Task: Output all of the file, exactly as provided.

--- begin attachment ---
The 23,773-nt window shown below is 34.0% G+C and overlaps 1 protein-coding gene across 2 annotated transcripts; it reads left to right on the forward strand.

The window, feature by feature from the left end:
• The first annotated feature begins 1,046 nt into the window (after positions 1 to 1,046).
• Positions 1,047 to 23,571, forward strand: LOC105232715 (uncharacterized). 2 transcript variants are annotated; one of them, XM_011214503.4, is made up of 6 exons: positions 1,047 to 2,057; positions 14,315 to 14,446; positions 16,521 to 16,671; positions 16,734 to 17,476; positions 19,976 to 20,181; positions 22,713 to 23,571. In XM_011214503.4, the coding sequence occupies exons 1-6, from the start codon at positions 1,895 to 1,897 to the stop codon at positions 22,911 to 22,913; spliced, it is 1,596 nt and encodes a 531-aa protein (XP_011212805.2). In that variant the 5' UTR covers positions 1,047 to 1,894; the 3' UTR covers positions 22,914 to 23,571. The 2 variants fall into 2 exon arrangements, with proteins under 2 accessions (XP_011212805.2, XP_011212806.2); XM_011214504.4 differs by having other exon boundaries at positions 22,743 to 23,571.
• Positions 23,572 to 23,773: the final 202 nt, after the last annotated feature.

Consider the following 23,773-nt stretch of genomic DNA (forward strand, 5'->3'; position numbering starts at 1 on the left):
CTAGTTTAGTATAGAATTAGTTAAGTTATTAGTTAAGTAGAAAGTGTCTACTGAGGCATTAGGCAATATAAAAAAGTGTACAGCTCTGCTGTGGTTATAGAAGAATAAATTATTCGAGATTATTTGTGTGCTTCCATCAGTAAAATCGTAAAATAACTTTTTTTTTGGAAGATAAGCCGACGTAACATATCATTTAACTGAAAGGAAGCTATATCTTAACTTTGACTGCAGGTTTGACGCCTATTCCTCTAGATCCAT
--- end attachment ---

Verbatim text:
The 23,773-nt window shown below is 34.0% G+C and overlaps 1 protein-coding gene across 2 annotated transcripts; it reads left to right on the forward strand.

The window, feature by feature from the left end:
• The first annotated feature begins 1,046 nt into the window (after positions 1 to 1,046).
• Positions 1,047 to 23,571, forward strand: LOC105232715 (uncharacterized). 2 transcript variants are annotated; one of them, XM_011214503.4, is made up of 6 exons: positions 1,047 to 2,057; positions 14,315 to 14,446; positions 16,521 to 16,671; positions 16,734 to 17,476; positions 19,976 to 20,181; positions 22,713 to 23,571. In XM_011214503.4, the coding sequence occupies exons 1-6, from the start codon at positions 1,895 to 1,897 to the stop codon at positions 22,911 to 22,913; spliced, it is 1,596 nt and encodes a 531-aa protein (XP_011212805.2). In that variant the 5' UTR covers positions 1,047 to 1,894; the 3' UTR covers positions 22,914 to 23,571. The 2 variants fall into 2 exon arrangements, with proteins under 2 accessions (XP_011212805.2, XP_011212806.2); XM_011214504.4 differs by having other exon boundaries at positions 22,743 to 23,571.
• Positions 23,572 to 23,773: the final 202 nt, after the last annotated feature.

Consider the following 23,773-nt stretch of genomic DNA (forward strand, 5'->3'; position numbering starts at 1 on the left):
CTAGTTTAGTATAGAATTAGTTAAGTTATTAGTTAAGTAGAAAGTGTCTACTGAGGCATTAGGCAATATAAAAAAGTGTACAGCTCTGCTGTGGTTATAGAAGAATAAATTATTCGAGATTATTTGTGTGCTTCCATCAGTAAAATCGTAAAATAACTTTTTTTTTGGAAGATAAGCCGACGTAACATATCATTTAACTGAAAGGAAGCTATATCTTAACTTTGACTGCAGGTTTGACGCCTATTCCTCTAGATCCAT